Each country recognized by land law has its own national legal system to regulate contracts. While contract law systems may have similarities, they may have significant differences. As a result, many contracts contain a choice of law clause and a jurisdiction clause. These provisions govern the laws of the country governing the contract and the country or other forum in which disputes are resolved. Unless an express agreement on such matters is reached in the contract itself, countries will have rules to determine the law applicable to the contract and the jurisdiction for disputes. For example, European Member States apply Article 4 of the Rome I Regulation to decide on the law governing the Treaty and the Brussels I Regulation to decide on jurisdiction. While such agreements can be commercially attractive, the question of whether or not they are legally enforceable is very different. This is a question that usually arises when one party decides not to pursue the next phase of the undertaking and the other claims to have suffered loss or damage as a result of that decision. Although the European Union is fundamentally an economic community with a set of trade rules, there is no such thing as a comprehensive “EU contract law”. In 1993, Harvey McGregor, a British lawyer and academic, drafted a “Code of Contracts” under the auspices of the English and Scottish Law Commissions, which was a proposal to unify and codify the treaty laws of England and Scotland.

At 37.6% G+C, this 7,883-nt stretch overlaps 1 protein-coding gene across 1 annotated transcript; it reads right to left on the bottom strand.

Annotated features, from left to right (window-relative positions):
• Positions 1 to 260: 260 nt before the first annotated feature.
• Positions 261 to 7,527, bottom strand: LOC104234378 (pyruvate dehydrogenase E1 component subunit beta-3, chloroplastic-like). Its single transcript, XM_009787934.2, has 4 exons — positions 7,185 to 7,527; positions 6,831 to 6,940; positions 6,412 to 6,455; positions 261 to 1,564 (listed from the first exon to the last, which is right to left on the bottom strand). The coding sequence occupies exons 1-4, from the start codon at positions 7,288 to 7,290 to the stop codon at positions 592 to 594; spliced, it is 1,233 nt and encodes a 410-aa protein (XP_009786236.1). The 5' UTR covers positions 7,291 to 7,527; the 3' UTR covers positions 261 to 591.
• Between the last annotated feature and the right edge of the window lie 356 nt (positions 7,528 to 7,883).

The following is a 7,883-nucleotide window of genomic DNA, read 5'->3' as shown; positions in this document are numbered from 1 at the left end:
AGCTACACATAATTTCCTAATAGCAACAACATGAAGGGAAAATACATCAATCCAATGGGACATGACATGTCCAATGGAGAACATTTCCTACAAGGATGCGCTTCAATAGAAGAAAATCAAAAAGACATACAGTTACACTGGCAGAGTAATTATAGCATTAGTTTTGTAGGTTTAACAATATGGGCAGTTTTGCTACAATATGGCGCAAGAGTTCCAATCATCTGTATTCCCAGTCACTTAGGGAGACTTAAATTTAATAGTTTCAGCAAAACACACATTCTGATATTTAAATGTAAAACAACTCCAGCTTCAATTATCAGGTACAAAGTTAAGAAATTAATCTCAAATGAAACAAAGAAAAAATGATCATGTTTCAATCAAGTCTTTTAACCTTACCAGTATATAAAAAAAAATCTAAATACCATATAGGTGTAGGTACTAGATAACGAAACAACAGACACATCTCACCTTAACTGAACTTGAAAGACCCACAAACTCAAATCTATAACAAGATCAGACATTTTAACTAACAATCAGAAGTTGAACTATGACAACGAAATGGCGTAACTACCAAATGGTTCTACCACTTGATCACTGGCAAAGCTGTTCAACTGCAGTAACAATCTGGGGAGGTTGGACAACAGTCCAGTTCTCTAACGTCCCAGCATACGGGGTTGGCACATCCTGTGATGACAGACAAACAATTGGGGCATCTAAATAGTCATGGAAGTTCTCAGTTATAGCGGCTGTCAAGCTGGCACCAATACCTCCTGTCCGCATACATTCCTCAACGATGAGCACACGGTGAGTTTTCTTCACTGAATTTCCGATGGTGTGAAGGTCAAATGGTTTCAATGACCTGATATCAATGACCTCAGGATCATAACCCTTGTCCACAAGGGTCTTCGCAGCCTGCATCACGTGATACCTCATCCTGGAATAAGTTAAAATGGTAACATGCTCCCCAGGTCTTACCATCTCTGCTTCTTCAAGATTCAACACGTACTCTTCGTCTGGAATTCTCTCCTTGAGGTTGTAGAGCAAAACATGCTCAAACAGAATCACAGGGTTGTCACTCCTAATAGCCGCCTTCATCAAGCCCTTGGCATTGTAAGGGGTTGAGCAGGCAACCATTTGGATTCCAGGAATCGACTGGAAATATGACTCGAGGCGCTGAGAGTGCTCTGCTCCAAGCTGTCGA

This document was proposed as a possible “Treaty Code for Europe”, but tensions between English and German jurists have led to the fact that this proposal has so far been cancelled.  Some treaties are subject to multilateral instruments that require an unelected court to dismiss cases and require recognition of the decisions of the competent courts on the basis of a jurisdiction clause. For example, the instruments of the Brussels regime (31 European States) and the Hague Jurisdiction Agreement (European Union, Mexico, Montenegro, Singapore), as well as several legal acts relating to a specific area of law, may require courts to enforce and recognize choice of law clauses and foreign judgments. If the terms of the contract are uncertain or incomplete, the parties may not have reached an agreement in the eyes of the law.  An agreement does not constitute a contract, and failure to agree on key issues that may include elements such as price or safety may result in the failure of the entire contract. However, a court will attempt to make commercial contracts possible by interpreting an appropriate interpretation of the contract.  In New South Wales, even if a contract is uncertain or incomplete, the contract may bind the parties if there is a sufficiently secure and comprehensive clause requiring the parties to submit to arbitration, negotiation or mediation.  Another dimension of the theoretical debate on contracts is their place and relationship to a broader law of obligations […].